Solution 1 Explained
|Initial ActionA||Days_leave <- 22|
|Conditions||AGE < 18||YB||N||N||ND||ND||ELSEE|
|AGE >= 60||N||YBC||–||ND||ND||–|
|SERVICE >= 30||N||–||YBC||ND||ND||–|
|SERVICE >= 15||N||–||–||YD||ND||–|
|AGE >= 45||N||–||–||–||YD||–|
|Actions||Days_leave + 5||XB||XB||XB||.||.||.|
|Days_leave + 2||.||.||.||XD||XD||.|
|Days_leave + 3||.||XC||XC||.||.||.|
Bold text and yellow footnotes have been added to help explain how the business logic from the problem has been translated into a decision table.
A Every employee receives at least 22 days.
- An initial action to assign 22 days regardless of anything else happening.
B Only employees younger than 18 or at least 60 years, or employees with at least 30 years of service will receive 5 extra days.
- Rules 1-3 check the first 3 conditions and if true add 5 days leave.
C Employees with at least 30 years of service and also employees of age 60 or more, receive 3 extra days, on top of possible additional days already given.
- Rules 2 and 3 check conditions 2 and if true add an extra 3 days leave.
D If an employee has at least 15 but less than 30 years of service, 2 extra days are given. These 2 days are also provided for employees of age 45 or more. These 2 extra days can not be combined with the extra 5 days.
- As the 2 days leave cannot be combined with 5 days leave, rules 4 and 5 ensure the first 3 conditions are all false (N).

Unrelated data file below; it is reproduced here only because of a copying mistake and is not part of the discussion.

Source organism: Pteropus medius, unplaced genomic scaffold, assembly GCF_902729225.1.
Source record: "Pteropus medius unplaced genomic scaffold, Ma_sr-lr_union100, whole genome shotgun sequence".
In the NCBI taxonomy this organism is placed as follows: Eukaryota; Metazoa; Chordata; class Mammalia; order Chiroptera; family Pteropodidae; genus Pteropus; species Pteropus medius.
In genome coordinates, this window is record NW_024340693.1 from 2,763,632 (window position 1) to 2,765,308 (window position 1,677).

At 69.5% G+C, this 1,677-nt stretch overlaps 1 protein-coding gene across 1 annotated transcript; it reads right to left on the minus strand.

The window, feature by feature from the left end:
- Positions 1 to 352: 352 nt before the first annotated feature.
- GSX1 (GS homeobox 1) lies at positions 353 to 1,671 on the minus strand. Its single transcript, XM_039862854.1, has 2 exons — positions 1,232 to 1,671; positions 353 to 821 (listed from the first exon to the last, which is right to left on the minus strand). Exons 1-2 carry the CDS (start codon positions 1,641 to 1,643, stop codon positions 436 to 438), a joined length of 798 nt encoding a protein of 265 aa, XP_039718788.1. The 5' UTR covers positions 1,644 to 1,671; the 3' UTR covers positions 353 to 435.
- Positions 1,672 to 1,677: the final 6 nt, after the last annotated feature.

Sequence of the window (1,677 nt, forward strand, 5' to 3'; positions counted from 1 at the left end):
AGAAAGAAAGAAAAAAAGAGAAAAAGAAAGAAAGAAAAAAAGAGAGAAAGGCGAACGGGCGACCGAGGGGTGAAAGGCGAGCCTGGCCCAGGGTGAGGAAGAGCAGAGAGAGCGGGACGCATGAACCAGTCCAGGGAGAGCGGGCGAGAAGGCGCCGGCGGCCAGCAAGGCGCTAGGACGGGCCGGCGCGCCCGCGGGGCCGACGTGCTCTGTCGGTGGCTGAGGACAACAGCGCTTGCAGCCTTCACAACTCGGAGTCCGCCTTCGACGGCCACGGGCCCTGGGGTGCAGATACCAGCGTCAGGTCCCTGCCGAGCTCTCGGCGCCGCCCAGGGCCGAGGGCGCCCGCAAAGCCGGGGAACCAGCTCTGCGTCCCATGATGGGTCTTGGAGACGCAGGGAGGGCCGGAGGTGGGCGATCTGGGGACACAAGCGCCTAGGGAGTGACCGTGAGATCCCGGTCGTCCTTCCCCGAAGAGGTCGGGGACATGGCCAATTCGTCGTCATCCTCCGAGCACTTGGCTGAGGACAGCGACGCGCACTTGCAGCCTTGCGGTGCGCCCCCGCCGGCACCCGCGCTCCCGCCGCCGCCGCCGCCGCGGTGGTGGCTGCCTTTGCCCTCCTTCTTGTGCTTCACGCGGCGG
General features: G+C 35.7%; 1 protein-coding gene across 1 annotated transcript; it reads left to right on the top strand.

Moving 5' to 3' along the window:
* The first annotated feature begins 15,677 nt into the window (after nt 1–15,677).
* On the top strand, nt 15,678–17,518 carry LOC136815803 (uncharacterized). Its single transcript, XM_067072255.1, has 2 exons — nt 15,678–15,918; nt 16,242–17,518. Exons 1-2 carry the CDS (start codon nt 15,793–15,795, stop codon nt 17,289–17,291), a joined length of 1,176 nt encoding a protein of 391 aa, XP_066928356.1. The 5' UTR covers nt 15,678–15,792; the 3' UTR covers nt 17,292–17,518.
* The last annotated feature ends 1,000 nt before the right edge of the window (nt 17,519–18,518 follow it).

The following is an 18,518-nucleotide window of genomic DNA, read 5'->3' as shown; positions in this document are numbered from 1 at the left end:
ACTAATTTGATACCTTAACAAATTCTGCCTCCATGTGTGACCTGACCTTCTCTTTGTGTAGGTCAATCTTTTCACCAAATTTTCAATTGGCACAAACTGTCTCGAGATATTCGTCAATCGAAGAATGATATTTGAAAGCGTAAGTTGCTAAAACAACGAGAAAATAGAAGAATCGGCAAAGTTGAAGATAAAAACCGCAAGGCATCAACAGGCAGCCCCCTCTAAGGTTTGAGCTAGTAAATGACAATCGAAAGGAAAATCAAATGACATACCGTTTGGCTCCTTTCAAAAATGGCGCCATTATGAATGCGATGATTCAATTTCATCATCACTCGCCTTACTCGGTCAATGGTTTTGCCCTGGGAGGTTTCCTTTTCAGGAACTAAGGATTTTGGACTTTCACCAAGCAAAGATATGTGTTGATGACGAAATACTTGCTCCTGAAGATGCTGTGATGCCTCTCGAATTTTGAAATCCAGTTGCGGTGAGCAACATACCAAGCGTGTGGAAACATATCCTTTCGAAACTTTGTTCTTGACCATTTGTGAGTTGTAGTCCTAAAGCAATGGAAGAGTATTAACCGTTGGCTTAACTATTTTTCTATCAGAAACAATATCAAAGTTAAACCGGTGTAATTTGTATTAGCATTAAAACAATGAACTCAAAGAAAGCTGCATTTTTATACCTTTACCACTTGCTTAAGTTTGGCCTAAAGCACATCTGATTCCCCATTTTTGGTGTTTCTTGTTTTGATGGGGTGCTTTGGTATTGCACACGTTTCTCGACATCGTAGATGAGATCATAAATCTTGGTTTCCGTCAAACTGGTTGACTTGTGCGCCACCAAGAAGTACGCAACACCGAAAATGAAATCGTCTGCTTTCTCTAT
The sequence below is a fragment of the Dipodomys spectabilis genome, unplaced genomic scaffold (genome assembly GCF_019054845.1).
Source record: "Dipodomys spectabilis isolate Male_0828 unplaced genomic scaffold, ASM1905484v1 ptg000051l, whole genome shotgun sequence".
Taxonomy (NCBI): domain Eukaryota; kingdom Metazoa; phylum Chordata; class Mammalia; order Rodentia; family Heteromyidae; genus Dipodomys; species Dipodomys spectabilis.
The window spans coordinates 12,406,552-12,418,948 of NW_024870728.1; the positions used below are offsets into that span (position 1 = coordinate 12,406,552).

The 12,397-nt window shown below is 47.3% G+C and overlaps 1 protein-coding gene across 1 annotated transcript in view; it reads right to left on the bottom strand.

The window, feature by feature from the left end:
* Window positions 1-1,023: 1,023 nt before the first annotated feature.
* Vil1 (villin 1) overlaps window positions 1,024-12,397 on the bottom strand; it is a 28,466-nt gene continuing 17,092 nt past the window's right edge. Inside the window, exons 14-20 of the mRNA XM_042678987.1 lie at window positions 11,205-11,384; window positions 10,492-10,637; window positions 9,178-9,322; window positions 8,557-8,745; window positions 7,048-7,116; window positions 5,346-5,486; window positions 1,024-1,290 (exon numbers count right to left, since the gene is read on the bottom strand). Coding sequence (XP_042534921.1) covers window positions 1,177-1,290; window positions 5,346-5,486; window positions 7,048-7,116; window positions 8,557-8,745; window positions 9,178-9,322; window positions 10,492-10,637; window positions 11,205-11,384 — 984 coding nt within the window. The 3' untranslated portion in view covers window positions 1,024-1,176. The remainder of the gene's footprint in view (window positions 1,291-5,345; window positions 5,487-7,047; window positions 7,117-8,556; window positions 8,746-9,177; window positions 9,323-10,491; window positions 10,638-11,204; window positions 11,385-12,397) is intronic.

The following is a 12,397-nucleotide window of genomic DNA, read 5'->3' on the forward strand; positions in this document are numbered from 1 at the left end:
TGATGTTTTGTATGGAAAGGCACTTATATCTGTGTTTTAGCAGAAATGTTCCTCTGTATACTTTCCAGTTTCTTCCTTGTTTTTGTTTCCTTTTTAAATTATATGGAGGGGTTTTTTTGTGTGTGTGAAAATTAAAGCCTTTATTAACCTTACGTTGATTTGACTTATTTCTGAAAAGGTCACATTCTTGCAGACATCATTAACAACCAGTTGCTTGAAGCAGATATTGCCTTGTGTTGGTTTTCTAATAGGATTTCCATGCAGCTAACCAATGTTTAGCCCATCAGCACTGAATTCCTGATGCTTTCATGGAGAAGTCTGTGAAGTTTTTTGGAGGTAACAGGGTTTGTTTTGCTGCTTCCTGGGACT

- When conditions 4 and 5 are met without the first 3 conditions being met, then 2 days annual leave is added.
- The ELSE rule covers any rules not stated (and is normally an exception handler) and in this instance covers all the ages and service years that don’t receive extra days.
- Watch this ELSE rule video for more information.
The decision table represents all the logic. For a full working program we need to also define the fields, inputs, and outputs to display. And it’s always good practice to add comments, shown after “[“
This full code example is written in RapidGen’s decision table language: RPL
*DIC Days_leave %I2 [Define an integer field AGE %I2 !15-80 [set age limits 15-80 SERVICE %I2 !0-65 [set service limits Name %V32 [Define character string *DETAB Calculate_Days_leave I Days_leave MV 22 [Everybody gets 22 vacation days INPUTP Name; [In this example we input employee’s INPUTP AGE; [name, AGE INPUTP SERVICE; [and years of SERVICE C AGE < 18 Y N N N N ELSE [Is age less than 18 AGE >= 60 N Y - N N - [Is age greater or equal to 60 SERVICE >= 30 N - Y N N - [Is service years greater or equal to 30 AGE >= 45 N - - Y N - [Is age greater or equal to 45 SERVICE >= 15 N - - - Y - [Is service years greater or equal to 15 A Days_leave + 5 X X X . . . [Add 5 to vacation days Days_leave + 3 . X X . . . [Add 3 to vacation days Days_leave + 2 . . . X X . [Add 2 to vacation days DISPLAY Name,' ',AGE,' ',SERVICE,' Vacation ',Days_leave [show the result DISPLAY 'Rule ?' 1 2 3 4 5 E [show the rules *GO
In the first part of this post we saw how a decision table can accurately represent complex business logic in a compact format that IT and business professionals can both read.
Read part 2 to see a different way to write this decision table, how to add some data quality checks, and to see examples of the decision table code running.